Fraser Forum

Tax burden for Nova Scotian families continues to grow

Printer-friendly version
Tax burden for Nova Scotian families continues to grow

Nova Scotian families face a significant tax burden each year. In addition to income taxes, Nova Scotians also pay sales taxes, carbon taxes, property taxes and many other types of taxes. This can make it difficult to know how much families pay in total taxes each year. Fortunately, a concept known as Tax Freedom Day sheds light on just how much the average family in the province is paying.

Tax Freedom Day is the day in the year when the average family in Nova Scotia has earned enough money to pay all taxes levied by the federal, provincial and local governments. In other words, if Nova Scotians paid all their taxes up front beginning Jan. 1, they would have to pay every dollar they earned until Tax Freedom Day, which this year was June 18. This is the fourth-latest Tax Freedom Day in Canada (behind only Newfoundland and Labrador, Quebec and Saskatchewan).

Nova Scotia is also one of only two provinces to have a later Tax Freedom Day in 2023 than last year. And June 18 marks the latest Tax Freedom Day in the province since 2005 and is 10 days later than the 2019 Tax Freedom Day (June 8). Simply put, the tax burden for Nova Scotian families is growing.

More specifically, according to a study published by the Fraser Institute, in 2023 the average Nova Scotia family (two or more people) will earn an estimated $118,142 and pay $54,212 in total taxes—or 45.9 per cent of its income. If this family paid all taxes for 2023 upfront, they would pay the government every dollar earned until June 18. After working the first 168 days of the year for the government, only then can the average family in Nova Scotia start working for themselves.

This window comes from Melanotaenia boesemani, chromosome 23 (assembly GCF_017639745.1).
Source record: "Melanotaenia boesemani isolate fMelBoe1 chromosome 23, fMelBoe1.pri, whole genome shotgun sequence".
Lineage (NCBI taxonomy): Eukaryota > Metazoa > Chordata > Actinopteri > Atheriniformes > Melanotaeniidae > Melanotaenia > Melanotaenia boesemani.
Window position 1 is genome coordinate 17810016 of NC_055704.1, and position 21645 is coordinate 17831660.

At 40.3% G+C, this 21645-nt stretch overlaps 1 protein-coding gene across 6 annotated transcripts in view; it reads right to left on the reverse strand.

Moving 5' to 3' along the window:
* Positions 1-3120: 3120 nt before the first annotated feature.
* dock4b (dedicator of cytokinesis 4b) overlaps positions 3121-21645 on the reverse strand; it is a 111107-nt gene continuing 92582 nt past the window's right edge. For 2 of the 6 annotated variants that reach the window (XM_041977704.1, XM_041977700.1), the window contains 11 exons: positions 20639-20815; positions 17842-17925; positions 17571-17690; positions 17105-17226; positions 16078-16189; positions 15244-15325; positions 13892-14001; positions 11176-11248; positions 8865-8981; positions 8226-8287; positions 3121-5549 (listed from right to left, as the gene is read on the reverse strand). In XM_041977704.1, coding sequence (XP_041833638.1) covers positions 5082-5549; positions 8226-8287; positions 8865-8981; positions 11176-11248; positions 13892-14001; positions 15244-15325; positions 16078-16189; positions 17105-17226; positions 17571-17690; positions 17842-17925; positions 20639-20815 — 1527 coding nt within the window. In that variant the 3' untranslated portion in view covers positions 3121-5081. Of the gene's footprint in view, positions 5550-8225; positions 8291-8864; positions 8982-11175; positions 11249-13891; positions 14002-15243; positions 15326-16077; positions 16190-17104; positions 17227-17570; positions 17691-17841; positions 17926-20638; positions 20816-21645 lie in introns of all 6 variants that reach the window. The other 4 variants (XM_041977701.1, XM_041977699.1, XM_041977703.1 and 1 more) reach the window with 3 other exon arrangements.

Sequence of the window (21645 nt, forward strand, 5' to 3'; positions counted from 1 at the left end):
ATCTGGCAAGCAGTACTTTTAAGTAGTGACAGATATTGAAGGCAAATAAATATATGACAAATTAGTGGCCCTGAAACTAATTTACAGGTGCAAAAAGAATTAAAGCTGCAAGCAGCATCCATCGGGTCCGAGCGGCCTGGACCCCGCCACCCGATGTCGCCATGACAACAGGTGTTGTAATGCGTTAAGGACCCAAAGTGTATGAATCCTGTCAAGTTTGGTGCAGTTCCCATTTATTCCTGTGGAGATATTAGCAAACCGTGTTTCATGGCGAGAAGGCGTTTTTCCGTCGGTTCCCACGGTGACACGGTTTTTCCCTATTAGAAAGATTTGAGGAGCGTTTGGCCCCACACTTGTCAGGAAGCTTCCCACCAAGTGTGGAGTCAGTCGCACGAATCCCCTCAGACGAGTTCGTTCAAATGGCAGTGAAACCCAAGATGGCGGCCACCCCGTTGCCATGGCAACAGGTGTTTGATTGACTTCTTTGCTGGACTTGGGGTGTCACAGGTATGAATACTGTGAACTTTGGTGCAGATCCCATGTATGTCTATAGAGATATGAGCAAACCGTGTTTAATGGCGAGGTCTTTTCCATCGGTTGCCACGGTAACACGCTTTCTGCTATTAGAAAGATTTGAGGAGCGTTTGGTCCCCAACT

Moreover, the tax bill (again, for average families) in Nova Scotia increased by 3.7 per cent (almost $2,000) this year while the average family’s income grew by only 2.4 per cent.

It’s also worth noting that Nova Scotia has some of the highest personal income tax rates in North America across a variety of income levels. For incomes at $50,000, Nova Scotians are taxed at the second-highest rate in the country (14.95 per cent) behind only Quebec. Nova Scotia also has the highest tax rate at income above $150,000 (21 per cent). For comparison, Alberta taxes income at 10 per cent for incomes at $50,000 and 14 per cent at incomes at $300,000. This helps explain why Nova Scotia has a Tax Freedom Day four days later than Alberta.

Finally, the Houston government projects a budget deficit this year and further deficits until at least 2026/27. Deficits today will likely result in higher taxes in the future. To help appreciate the size of the debt burden being passed on, the study also calculates a “balanced budget” Tax Freedom Day for Nova Scotia—that is, if the federal government and the provincial government had to raise taxes today to balance their budgets (instead of financing their spending by borrowing) Tax Freedom Day in Nova Scotia would fall 10 days later on June 28.

With Tax Freedom Day in Nova Scotia falling two days later than last year, the burden of taxation is clearly mounting on families. Unfortunately, until the province controls spending and begins to reduce taxes, Nova Scotia can only expect a later Tax Freedom Day in the future.

Subscribe to the Fraser Institute

Get the latest news from the Fraser Institute on the latest research studies, news and events.